Chapter 22. The planet Saturn

22.1 Characteristics of Saturn

Saturn is the sixth closest planet to the Sun and the second largest planet in the Solar System, after Jupiter. It takes almost 30 years to orbit the Sun, and one day on Saturn is just under 11 hours long.[1]

Photograph of Saturn.

Figure 22.1
Image credit

Saturn, image taken by Cassini.

Saturn is visible from the Earth without the use of a telescope, like Mercury, Venus, Mars, and Jupiter, and like them, it is also named after a Roman god, the god of agriculture.[2] The rings of Saturn were first observed by Italian natural philosopher Galileo Galilei,[3] and first identified by Dutch natural philosopher Christiaan Huygens,[4] who discovered Saturn’s moon Titan in 1655.[5]

Saturn is almost entirely composed of hydrogen, with some helium, and trace amounts of other elements. It has a small core of rock and frozen water, surrounded by liquid hydrogen and helium. Saturn’s rings are mostly composed of frozen water, but also contain rock and dust.[2] A much larger ring was discovered using NASA’s Spitzer Space Telescope in 2009. This is made of dust and is visible in infrared.[6]

Photograph of Saturn, showing its infrared ring.

Figure 22.2
Image credit

Saturn’s infrared ring.

22.2 Saturn’s moons

22.2.1 Titan

Saturn has 62 moons, and the largest of these is Titan.[7] Titan is the second largest moon in the Solar System, after Jupiter’s Ganymede, and it’s about the same size as Mercury.[8]

Titan is the only moon in the Solar System to possess a significant atmosphere, and this is mostly composed of nitrogen, with some methane and ethane clouds.[9] Titan is also thought to have an ocean of liquid water beneath its surface,[10] like Jupiter’s moons Ganymede, Callisto, and Europa.

In 2005, the ESA’s Huygens probe found evidence of frozen water on Titan’s surface, and radar images showed that Titan has coastlines, islands,[11] sand dunes, and mountains.[9] In 2006, NASA, ESA, and ASI’s Cassini spacecraft found evidence of hydrocarbon lakes, the only stable bodies of surface liquid ever discovered outside of Earth.[12]

Photograph of Titan.

Figure 22.3
Image credit

Titan, a flattened view from the Huygens probe at three altitudes.

Artist’s impression of Titan.

Figure 22.4
Image credit

Artist’s impression of Titan showing hydrocarbon lakes.

Painting of people in rowboats on the surface of Titan, Saturn is setting in the background.

Figure 22.5
Image credit

Artist’s impression of how people could explore Titan in the future.

22.2.2 Enceladus

Enceladus is one of the brightest objects in the Solar System, despite being only about 500 km in diameter.[13] This is because it’s covered in frozen water, which reflects light from the Sun back into space. Enceladus frequently erupts in geysers that can extend for up to 1500 km.[14]

Cassini found evidence of liquid water on Enceladus in 2006,[15] and in 2015, Cassini found evidence of a global ocean beneath Enceladus’ surface[16] that “could contain environments suitable for living organisms”.[17]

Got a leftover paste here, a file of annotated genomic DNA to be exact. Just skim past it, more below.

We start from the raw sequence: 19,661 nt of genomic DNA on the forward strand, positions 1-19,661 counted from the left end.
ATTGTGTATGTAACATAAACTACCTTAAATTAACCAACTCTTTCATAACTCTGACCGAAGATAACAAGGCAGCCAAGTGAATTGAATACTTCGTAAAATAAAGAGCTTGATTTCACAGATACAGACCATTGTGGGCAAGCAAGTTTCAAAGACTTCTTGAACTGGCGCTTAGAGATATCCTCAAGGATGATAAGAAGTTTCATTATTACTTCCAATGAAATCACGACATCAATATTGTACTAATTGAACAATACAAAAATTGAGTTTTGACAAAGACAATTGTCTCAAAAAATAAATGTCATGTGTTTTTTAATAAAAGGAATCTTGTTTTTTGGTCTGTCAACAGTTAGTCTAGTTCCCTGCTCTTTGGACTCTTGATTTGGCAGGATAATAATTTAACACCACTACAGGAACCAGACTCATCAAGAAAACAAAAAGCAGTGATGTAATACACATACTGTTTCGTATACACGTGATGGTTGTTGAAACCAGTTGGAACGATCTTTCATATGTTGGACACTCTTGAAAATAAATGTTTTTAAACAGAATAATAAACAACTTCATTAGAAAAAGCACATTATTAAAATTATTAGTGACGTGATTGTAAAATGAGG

Photograph showing plumes of water on Enceladus.

Figure 22.6
Image credit

Plumes of water on Enceladus, a mosaic of images taken by the Cassini spacecraft in 2009.

Saturn Fact Sheet[1]

Designation = Gas giant planet
Mass = 5.7×1026 kg (95 × the mass of Earth)
Radius = 60,268 km (9.4 × the radius of Earth)
Density = 687 kg/m3 (12.5% density of Earth)
Length of Day = 10.7 hours
Length of year = 10,747 Earth-days (29.4 Earth-years)
Days per year = 24,105 days on Saturn per year on Saturn
Distance from the Sun = 1.4×109 km (9.6 AU)
Orbital Velocity = 9.7 km/s
Orbital Eccentricity = 0.057
Obliquity (tilt) = 26.7°
Mean Temperature = -140 °C
Moons = 62 (including Titan and Enceladus)
Ring System = Yes

22.3 Missions to Saturn

NASA’s Pioneer 11 passed within 20,000 km of Saturn in 1979. NASA’s Voyager 1 came within 124,000 km in 1980, and Voyager 2 came within about 700,000 km of Saturn in 1981.

The Cassini spacecraft was launched in 1997, and became the first spacecraft to enter into orbit around Saturn in 2004. The Huygens probe separated from Cassini later that year, and landed on Titan in 2005.

The Cassini spacecraft has made flybys of many of Saturn’s moons, including Phoebe, Iapetus, Mimas, Tethys, Hyperion, Dione, Rhea, and Enceladus. Its final operations were in 2017.

The ESA and NASA were considering sending a new probe to land on Titan as part of the Titan Saturn System Mission. However, this has been postponed and currently has no launch date.

22.4 References

  1. NASA, Planetary Fact Sheet, Planetary Science - NASA.

  2. NASA, Saturn: In Depth, NASA Solar System Exploration.

  3. Van Helden, A., Saturn, Rice University.

  4. Huygens, C., The System of Saturn, Adriaan Vlacq/The Hague, 1659.

  5. Huygens, C., New Observation of a Moon of Saturn, The Hague, 1656.

  6. NASA, Giant Ring Discovered Around Saturn, Science - NASA, 2009.

  7. NASA, Saturn: Moons, NASA Solar System Exploration.

  8. NASA, Solar System Small Worlds Fact Sheet, Planetary Science - NASA.

  9. NASA, Titan: Saturn’s Largest Moon, Cassini: Mission to Saturn - NASA.

  10. Iess, L., Jacobson, R. A., Ducci, M., Stevenson, D. J., Lunine, J. I., Armstrong, J. W., Asmar, S. W., Racioppa, P., Rappaport, N. J., Tortora, P., Science 2012, 337, 457–459.

  11. NASA, Liquid Sea on Saturn’s Titan, Astronomy Picture of the Day - NASA, 2007.

  12. NASA, Cassini Finds Lakes on Titan’s Arctic Region, NASA, 2006.

  13. NASA, Moons - Enceladus, Cassini: Mission to Saturn - NASA.

  14. NASA, Enceladus: In Depth, NASA Solar System Exploration.

  15. NASA, NASA’s Cassini Discovers Potential Liquid Water on Enceladus, NASA, 2006.

  16. NASA, Cassini Finds Global Ocean in Saturn’s Moon Enceladus, NASA, 2015.

  17. NASA, Spacecraft Data Suggest Saturn Moon’s Ocean May Harbor Hydrothermal Activity, NASA, 2015.

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